The Fuji Five Lakes tour includes all-you-can-eat fruit at an orchard, the ride up the ropeway at Lake Kawaguchi and a Hoto Noodle lunch.
Here is a selection from Get Your Guide. If you don’t want the hassle of planning for yourself this is the most convenient way to explore the area.
If you decide you want to stay over night in Kawaguchiko there are different options available to you.
There are some beautiful options on Airbnb if you are looking to spend the night in Kawaguchiko. Have a look here.
If you are willing to share a room you can find dormitory type accommodations for under 30 US dollar a night.
If you are new to Airbnb, sign up using this link and you will get up to 35 US dollar off your first stay.
If you are looking for a budget hostel or hotel near Kawaguchiko Station, Kawaguchiko Station Inn might be exactly the place for you. A bed in the dormitory costs under 30 US dollars and the reviews for this hotel are excellent. Book your stay at Kawaguchiko Station Inn today via booking.com
Your other alternative is to look for a hotel near Kawaguchiko Lake. The hotels there are more expensive than Kawaguchiko Station Inn but for just 25 US dollars you could stay at a Japanese capsule hotel called Capsule Inn Fujisan. A night in a capsule hotel is something every traveler to Japan should experience at least once after all.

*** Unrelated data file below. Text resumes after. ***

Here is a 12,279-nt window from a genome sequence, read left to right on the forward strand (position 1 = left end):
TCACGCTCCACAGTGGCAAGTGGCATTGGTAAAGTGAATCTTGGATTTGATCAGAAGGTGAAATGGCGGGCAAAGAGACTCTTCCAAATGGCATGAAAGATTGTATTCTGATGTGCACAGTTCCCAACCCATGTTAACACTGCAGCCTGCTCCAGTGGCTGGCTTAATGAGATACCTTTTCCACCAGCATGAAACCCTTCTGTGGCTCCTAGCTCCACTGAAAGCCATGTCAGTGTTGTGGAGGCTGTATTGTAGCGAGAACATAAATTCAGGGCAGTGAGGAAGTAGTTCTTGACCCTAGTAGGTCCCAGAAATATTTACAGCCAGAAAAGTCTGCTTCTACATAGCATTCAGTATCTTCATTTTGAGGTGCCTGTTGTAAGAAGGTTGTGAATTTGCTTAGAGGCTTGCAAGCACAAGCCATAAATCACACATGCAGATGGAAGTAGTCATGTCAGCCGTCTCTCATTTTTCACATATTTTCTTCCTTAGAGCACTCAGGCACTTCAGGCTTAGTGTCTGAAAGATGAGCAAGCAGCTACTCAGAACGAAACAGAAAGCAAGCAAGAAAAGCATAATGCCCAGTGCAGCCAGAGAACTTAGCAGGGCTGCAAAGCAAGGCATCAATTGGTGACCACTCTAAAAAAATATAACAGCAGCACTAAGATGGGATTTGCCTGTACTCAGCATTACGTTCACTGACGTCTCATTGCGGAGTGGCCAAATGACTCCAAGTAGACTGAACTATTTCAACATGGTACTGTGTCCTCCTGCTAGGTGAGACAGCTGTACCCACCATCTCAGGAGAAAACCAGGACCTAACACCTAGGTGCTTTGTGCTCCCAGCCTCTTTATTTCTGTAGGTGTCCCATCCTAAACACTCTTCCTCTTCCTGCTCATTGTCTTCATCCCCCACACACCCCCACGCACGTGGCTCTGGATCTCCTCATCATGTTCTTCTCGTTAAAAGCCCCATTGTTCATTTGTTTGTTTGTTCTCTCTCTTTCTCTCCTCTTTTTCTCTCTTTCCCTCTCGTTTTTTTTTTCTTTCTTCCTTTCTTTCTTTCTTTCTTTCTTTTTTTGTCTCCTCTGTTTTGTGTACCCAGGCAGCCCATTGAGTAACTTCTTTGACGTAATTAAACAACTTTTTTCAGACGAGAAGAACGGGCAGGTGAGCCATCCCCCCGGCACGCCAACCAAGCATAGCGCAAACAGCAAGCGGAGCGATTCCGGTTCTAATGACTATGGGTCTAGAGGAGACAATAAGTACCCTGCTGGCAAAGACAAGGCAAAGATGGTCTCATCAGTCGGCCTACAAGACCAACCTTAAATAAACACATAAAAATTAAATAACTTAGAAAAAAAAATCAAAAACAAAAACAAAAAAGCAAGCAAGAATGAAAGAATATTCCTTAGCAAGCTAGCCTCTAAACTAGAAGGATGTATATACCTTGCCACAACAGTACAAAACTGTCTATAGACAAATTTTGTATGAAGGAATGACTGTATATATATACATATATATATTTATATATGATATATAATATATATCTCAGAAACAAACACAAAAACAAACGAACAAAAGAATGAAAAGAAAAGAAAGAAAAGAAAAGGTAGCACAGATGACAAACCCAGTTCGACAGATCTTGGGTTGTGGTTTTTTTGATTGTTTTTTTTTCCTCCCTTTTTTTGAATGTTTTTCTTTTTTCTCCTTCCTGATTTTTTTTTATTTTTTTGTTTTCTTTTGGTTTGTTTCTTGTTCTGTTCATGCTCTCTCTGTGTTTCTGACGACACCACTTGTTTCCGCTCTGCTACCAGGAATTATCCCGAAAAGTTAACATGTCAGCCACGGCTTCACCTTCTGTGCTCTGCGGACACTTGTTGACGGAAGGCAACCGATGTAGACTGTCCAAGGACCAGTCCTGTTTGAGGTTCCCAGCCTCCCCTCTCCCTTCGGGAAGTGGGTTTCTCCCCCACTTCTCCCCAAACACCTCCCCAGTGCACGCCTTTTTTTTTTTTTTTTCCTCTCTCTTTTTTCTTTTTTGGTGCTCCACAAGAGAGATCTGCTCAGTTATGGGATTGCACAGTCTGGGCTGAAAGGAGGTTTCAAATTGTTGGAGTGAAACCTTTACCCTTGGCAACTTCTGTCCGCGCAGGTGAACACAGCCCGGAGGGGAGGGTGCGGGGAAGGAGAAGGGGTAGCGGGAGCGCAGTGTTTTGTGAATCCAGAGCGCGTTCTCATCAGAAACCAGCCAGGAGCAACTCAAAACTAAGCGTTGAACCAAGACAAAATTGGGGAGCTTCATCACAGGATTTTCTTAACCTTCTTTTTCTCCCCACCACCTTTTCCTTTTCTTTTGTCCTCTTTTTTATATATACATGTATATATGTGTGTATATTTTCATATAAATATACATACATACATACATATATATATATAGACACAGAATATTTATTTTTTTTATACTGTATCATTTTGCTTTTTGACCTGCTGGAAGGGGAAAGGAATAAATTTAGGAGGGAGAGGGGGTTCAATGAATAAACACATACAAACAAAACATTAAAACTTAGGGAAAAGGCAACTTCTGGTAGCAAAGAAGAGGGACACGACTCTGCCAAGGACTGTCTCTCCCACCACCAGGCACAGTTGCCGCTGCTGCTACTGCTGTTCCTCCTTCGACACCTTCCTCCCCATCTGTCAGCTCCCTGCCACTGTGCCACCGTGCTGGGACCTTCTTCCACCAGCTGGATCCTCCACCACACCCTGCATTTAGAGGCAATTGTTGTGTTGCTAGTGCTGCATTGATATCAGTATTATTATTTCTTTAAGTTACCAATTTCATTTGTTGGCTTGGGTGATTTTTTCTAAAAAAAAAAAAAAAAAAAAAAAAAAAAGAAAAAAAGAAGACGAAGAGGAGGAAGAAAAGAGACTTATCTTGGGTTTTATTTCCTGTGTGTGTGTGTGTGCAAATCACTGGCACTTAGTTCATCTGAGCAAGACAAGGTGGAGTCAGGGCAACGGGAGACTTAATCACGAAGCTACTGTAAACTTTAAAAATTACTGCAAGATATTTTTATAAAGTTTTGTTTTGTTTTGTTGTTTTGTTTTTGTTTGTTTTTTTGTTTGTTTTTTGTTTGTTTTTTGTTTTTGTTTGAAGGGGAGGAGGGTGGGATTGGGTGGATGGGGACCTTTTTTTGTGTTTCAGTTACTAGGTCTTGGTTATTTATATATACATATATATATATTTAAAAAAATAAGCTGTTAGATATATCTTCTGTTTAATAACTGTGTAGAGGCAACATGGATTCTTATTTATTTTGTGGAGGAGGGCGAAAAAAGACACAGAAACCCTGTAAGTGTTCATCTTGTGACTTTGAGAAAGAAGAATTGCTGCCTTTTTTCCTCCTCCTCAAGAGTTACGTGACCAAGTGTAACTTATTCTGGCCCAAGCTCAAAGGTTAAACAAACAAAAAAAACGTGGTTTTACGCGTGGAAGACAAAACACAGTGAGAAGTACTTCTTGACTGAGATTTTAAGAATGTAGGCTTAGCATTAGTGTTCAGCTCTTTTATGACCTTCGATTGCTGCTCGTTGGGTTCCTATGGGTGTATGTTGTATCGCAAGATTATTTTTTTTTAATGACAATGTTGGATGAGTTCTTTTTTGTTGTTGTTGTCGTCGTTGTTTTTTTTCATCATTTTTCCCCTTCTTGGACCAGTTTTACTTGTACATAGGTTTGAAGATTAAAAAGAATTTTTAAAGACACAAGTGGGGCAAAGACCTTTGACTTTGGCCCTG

Book your night at Capsule Inn Fujisan today before all capsules are booked out!
A list of hotel recommendations in Japan wouldn’t be complete without the option to stay in a Japanese style Ryokan. Fujinoya Ryokan is located close to Lake Kawaguchi and offers Japanese style double rooms with a shared Japanese bathroom. Unfortunately, at this particular Ryokan you won’t be able to enjoy Onsen, the Japanese style hot spring.
Book your Ryokan today on booking.com
With so many things to do in Kawaguchiko you can easily spend 2 or 3 days in the Fuji Five Lakes area and not get bored. You can download this post in form of a checklist when you sign up to my mailing list. I also have other downloadables for your Japan trip planning.
Another amazing day trip with lots of culture and history is Kamakura. And if you are planning a couple of days in Tokyo check out my 5 days in Tokyo itinerary with many amazing activities (for example a visit to an Onsen in Tokyo).
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None of the experiences in this post are in any way sponsored and have all been paid for by myself. The opinions stated are all my own and have not been influenced in any way.
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Lena is the creator of the Social Travel Experiment. Planning her trip around the world took a lot of effort. To make it easier for future world travelers she has made it her mission to teach others how to have an unforgettable trip around the world, through short stays with locals, without wasting valuable time or money.